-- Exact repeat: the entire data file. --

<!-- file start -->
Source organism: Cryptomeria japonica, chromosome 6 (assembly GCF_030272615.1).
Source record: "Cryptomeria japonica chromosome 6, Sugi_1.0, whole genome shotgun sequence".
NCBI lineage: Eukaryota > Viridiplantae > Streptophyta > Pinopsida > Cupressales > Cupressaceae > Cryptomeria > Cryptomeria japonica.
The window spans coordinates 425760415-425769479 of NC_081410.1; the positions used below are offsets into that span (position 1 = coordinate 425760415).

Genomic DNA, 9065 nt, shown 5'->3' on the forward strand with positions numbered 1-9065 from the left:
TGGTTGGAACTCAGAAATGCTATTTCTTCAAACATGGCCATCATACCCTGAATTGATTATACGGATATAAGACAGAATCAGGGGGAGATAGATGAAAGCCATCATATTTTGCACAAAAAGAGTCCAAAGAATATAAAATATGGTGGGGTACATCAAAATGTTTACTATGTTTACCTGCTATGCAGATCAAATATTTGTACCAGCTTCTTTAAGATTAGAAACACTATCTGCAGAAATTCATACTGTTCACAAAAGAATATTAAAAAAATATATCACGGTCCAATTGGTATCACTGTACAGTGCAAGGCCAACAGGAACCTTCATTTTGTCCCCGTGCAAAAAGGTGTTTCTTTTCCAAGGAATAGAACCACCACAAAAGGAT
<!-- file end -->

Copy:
Source organism: Cryptomeria japonica, chromosome 6 (assembly GCF_030272615.1).
Source record: "Cryptomeria japonica chromosome 6, Sugi_1.0, whole genome shotgun sequence".
NCBI lineage: Eukaryota > Viridiplantae > Streptophyta > Pinopsida > Cupressales > Cupressaceae > Cryptomeria > Cryptomeria japonica.
The window spans coordinates 425760415-425769479 of NC_081410.1; the positions used below are offsets into that span (position 1 = coordinate 425760415).

Genomic DNA, 9065 nt, shown 5'->3' on the forward strand with positions numbered 1-9065 from the left:
TGGTTGGAACTCAGAAATGCTATTTCTTCAAACATGGCCATCATACCCTGAATTGATTATACGGATATAAGACAGAATCAGGGGGAGATAGATGAAAGCCATCATATTTTGCACAAAAAGAGTCCAAAGAATATAAAATATGGTGGGGTACATCAAAATGTTTACTATGTTTACCTGCTATGCAGATCAAATATTTGTACCAGCTTCTTTAAGATTAGAAACACTATCTGCAGAAATTCATACTGTTCACAAAAGAATATTAAAAAAATATATCACGGTCCAATTGGTATCACTGTACAGTGCAAGGCCAACAGGAACCTTCATTTTGTCCCCGTGCAAAAAGGTGTTTCTTTTCCAAGGAATAGAACCACCACAAAAGGAT